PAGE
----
In Colorado, every child has the right to be financially supported by his or her parents, whether the parents are married to one another or not. A parent’s income is a key factor in deciding how much financial support is owed. Unfortunately, some parents try to lower the amount of child support owed, or avoid paying altogether, by intentionally reducing their income. They may do this by voluntarily quitting a job or by refusing to work at the level they are capable of (being “underemployed”).
Parents who reduce their income in order to avoid child support may think they are gaming the system, or that they will punish the other parent by paying less. However, it is the child who suffers by not having their financial needs met.
This article will explain when and how courts will attribute or “impute” income to parents. If you still have questions after reading this article, you should contact an experienced family law attorney for help.
In Colorado, parents owe child support to their child until the end of the month that a child who has finished high school turns 18 or until the end of the month that a full-time high school student turns 19.
Parents can agree on the amount of child support to be paid. However, if they are unable to agree, a parent (or the Colorado Office of Child Support Enforcement on behalf of the child) can ask a judge to set child support.
Colorado calculates child support using the “Income Shares Model” of support, which is based on the gross income of both parents and general information about what intact families spend on their children. The “noncustodial” parent’s share of support sets the amount of the order. For more information on how child support is calculated, see Child Support in Colorado. The visitation arrangement will also affect the amount of support, and parents typically share the costs of child care, medical care and insurance.
When a court determines that a parent is shirking his or her duty to pay child support by being voluntarily unemployed or underemployed, a judge may "impute" income to that parent. This means the court will attribute or credit income to that parent based on a finding of the parent’s potential income.
Let's say, for example, Parent A has been making $85,000 a year as an IT manager for over 5 years. Just a few weeks before a child support hearing, Parent A suddenly quits working in order to pursue a new career in landscaping and then claims to have no income to support his or her children. Parent B will have the opportunity to show that Parent A quit simply to avoid child support payments - if that is shown, the court can impute income to Parent A. The amount imputed will be equal to what Parent A could earn. In this case, Parent B could probably use $85,000 as the most recent salary and Parent A would have to pay child support based on that amount of imputed income.
A court is not likely to impute income to a parent that is truly involuntarily unemployed. Some common examples of involuntary unemployment include:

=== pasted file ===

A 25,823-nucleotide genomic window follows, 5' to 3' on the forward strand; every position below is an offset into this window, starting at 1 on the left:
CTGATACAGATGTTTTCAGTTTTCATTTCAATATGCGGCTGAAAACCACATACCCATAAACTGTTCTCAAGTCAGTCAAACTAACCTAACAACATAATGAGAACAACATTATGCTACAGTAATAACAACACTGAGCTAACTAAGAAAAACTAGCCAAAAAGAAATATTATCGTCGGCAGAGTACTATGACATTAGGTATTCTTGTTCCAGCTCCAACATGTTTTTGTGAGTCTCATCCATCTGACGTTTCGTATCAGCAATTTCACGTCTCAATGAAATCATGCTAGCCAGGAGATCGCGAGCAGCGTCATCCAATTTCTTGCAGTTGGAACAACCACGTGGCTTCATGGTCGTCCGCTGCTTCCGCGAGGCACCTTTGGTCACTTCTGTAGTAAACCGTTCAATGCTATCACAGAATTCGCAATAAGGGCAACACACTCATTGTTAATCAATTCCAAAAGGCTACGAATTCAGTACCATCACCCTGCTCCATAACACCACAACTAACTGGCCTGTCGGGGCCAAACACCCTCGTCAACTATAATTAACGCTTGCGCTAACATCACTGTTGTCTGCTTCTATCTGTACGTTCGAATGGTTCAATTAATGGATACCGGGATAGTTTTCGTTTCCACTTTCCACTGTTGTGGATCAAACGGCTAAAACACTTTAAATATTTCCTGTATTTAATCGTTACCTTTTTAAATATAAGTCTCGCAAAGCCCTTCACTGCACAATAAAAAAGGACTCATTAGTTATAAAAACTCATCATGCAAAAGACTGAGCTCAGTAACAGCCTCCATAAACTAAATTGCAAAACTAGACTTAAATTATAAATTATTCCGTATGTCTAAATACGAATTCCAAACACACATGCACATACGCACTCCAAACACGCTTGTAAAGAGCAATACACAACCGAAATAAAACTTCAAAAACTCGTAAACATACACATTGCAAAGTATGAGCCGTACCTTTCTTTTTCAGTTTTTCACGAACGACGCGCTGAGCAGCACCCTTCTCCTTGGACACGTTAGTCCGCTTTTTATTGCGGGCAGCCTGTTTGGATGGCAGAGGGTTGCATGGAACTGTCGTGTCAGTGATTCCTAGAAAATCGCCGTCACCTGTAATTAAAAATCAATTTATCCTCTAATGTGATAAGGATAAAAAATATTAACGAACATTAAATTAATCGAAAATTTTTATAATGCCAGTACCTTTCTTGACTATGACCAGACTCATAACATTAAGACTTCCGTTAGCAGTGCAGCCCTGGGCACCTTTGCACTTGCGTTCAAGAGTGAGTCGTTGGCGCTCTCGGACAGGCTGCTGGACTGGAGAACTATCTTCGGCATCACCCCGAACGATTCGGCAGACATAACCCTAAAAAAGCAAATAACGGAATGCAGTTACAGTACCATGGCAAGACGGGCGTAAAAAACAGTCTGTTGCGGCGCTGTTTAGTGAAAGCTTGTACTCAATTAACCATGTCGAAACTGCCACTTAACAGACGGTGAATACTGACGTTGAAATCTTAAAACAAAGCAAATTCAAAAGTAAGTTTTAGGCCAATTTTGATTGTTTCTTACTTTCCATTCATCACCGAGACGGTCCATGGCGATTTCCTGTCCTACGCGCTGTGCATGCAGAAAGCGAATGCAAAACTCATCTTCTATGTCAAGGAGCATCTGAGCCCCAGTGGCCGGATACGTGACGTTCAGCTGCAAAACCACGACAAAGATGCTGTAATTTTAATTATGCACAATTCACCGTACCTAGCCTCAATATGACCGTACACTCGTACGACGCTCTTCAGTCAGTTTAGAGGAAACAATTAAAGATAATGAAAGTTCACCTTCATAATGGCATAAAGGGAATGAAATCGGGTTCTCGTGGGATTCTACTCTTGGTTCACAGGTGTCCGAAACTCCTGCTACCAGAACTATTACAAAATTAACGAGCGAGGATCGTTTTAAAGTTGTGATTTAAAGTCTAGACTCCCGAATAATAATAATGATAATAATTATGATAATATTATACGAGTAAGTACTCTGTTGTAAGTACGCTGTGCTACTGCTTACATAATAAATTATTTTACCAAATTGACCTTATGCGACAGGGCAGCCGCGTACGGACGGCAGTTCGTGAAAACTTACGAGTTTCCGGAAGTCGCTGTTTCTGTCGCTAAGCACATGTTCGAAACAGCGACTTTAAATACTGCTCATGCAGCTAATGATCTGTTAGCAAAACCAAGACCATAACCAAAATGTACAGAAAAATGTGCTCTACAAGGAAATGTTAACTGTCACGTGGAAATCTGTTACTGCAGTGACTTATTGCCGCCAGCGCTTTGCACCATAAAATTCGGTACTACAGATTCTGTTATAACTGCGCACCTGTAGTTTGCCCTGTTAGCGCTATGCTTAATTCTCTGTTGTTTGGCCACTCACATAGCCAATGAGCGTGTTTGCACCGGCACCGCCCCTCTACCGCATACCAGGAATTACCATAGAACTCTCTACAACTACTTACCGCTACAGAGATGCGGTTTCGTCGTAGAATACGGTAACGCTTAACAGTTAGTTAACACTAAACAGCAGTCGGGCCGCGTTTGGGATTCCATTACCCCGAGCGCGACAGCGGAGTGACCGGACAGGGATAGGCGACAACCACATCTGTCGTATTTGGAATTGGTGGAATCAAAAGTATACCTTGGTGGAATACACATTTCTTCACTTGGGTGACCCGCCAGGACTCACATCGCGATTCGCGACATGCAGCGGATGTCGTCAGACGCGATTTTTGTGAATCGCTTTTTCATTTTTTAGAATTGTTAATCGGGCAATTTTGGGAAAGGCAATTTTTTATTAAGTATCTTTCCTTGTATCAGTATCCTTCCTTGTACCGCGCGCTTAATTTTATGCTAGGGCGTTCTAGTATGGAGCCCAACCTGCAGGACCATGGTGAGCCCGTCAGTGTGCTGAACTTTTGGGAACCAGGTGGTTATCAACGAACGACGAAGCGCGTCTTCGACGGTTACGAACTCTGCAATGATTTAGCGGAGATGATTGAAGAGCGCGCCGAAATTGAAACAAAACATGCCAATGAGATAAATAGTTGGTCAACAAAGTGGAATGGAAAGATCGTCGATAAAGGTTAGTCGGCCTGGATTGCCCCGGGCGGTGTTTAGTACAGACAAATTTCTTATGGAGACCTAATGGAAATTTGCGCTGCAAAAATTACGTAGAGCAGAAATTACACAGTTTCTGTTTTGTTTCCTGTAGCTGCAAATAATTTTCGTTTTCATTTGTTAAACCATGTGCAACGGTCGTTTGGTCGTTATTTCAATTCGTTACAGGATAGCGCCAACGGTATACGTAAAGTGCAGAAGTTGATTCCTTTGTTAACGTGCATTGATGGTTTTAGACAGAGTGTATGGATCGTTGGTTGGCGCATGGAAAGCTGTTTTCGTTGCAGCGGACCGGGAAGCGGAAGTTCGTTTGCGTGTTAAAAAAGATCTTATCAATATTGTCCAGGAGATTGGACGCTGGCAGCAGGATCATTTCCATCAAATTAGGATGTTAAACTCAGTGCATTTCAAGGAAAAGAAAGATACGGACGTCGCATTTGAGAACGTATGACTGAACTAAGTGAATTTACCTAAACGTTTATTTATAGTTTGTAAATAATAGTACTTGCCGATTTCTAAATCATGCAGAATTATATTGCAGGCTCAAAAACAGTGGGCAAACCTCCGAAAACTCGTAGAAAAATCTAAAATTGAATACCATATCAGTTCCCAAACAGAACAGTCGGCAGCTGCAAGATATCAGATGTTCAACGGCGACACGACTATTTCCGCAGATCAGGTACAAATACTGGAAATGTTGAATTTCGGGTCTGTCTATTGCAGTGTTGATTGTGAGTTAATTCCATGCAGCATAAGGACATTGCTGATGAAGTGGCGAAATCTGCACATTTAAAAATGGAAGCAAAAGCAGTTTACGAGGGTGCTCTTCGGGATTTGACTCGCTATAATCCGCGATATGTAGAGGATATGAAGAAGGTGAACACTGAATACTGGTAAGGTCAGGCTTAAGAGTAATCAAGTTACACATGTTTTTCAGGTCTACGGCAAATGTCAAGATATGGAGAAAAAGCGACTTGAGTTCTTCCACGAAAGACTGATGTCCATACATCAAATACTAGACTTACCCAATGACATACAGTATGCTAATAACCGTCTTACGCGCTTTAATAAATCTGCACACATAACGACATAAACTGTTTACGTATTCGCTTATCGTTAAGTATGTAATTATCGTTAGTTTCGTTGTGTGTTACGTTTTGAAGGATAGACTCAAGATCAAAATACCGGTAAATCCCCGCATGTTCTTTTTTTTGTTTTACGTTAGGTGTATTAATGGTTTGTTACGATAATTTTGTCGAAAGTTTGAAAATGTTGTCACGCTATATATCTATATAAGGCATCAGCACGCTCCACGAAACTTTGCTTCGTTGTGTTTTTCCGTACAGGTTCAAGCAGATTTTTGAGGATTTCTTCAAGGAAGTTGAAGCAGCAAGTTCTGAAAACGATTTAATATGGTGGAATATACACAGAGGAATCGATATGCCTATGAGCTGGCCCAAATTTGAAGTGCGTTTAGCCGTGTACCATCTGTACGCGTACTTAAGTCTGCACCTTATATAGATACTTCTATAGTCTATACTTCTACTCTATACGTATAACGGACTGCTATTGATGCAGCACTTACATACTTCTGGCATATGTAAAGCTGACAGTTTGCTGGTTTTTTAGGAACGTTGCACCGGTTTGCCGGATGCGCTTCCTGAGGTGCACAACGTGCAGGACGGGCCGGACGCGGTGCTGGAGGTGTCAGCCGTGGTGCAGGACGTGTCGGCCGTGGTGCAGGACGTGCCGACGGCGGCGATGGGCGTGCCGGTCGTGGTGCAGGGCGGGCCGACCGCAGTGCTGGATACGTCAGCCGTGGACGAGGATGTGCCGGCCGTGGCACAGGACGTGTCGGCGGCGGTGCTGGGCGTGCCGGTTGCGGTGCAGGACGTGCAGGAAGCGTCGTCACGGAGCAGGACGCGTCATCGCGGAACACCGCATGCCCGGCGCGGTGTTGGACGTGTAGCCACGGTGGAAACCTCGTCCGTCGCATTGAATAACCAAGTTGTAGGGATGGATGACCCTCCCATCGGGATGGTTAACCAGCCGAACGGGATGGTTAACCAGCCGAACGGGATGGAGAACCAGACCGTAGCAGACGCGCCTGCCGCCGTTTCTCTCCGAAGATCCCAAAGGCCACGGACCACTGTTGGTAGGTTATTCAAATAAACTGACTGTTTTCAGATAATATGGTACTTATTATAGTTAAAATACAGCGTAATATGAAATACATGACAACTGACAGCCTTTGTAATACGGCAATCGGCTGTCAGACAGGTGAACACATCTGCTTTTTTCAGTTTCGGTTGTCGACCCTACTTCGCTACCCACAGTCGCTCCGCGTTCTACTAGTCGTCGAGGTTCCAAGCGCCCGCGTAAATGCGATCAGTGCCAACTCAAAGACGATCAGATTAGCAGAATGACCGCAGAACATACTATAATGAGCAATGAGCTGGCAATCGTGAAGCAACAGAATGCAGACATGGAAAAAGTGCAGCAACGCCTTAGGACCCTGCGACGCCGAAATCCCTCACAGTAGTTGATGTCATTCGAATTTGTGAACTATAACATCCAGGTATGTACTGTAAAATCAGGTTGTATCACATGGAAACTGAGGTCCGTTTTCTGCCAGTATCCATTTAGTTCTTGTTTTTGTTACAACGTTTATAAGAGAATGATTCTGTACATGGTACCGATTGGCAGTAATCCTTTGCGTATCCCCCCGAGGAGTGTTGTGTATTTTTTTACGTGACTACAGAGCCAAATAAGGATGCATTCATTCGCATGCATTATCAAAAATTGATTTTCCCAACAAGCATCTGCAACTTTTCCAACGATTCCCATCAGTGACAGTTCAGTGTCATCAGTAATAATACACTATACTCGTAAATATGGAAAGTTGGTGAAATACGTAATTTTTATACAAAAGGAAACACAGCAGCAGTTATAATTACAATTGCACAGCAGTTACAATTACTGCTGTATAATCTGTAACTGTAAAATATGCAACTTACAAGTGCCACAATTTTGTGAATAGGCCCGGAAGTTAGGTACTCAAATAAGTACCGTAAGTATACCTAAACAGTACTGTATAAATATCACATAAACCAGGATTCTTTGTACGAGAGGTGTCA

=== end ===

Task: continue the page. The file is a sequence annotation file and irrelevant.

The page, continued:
Voluntary unemployment is when a parent is able to work and has an opportunity to work, but chooses not to. Simply losing a job will not automatically mean the parent is voluntarily unemployed, even if the parent was fired due to misconduct on the job. However, if the parent does not make efforts to get another job, then the court will find voluntary unemployment. Some examples of voluntary unemployment include:
Voluntary underemployment happens when a parent makes less than diligent efforts to find employment at a level equal to or better than income formerly received. The court will look at recent work history and employment qualifications to decide if a parent is working below full capacity. Some examples of voluntary underemployment include:
The duty of a parent to meet child support obligations is a strong legal duty. The court may find a parent to be voluntarily underemployed or unemployed even when the parent has made a legitimate decision to be voluntarily underemployed or unemployed. For example, a parent who moves away from a higher paying job and takes a lower paying job closer to where his child lives may have income imputed, despite the parent’s good intentions.
There are exceptions to imputing income. Some examples of when the court will not impute income are:
Enrolling in an educational program is a common question for parents in child support cases. The court will not impute income to a parent returning to school if:
However, if the parent fails to meet all of these criteria, income will be imputed to the parent.
After the court finds that a parent is voluntarily underemployed or unemployed, the court will then look at the unique facts of the case to decide what amount of potential income to impute.
When information is available, the court will impute the income amount from the parent’s former earning level. This may be the annual income previously earned by the parent or a salary comparable to the parent’s most recent job. The court may also look at prevailing wage rates in the region. In some cases, depending on the parent’s circumstances and ability, the court may only impute minimum wage.
For the full text of the Child Support Guidelines law, refer to Title 14-10-115 of the Colorado Revised Statutes
For more information on Colorado family law topics, see Divorcenet's Colorado Divorce and Family Law Section.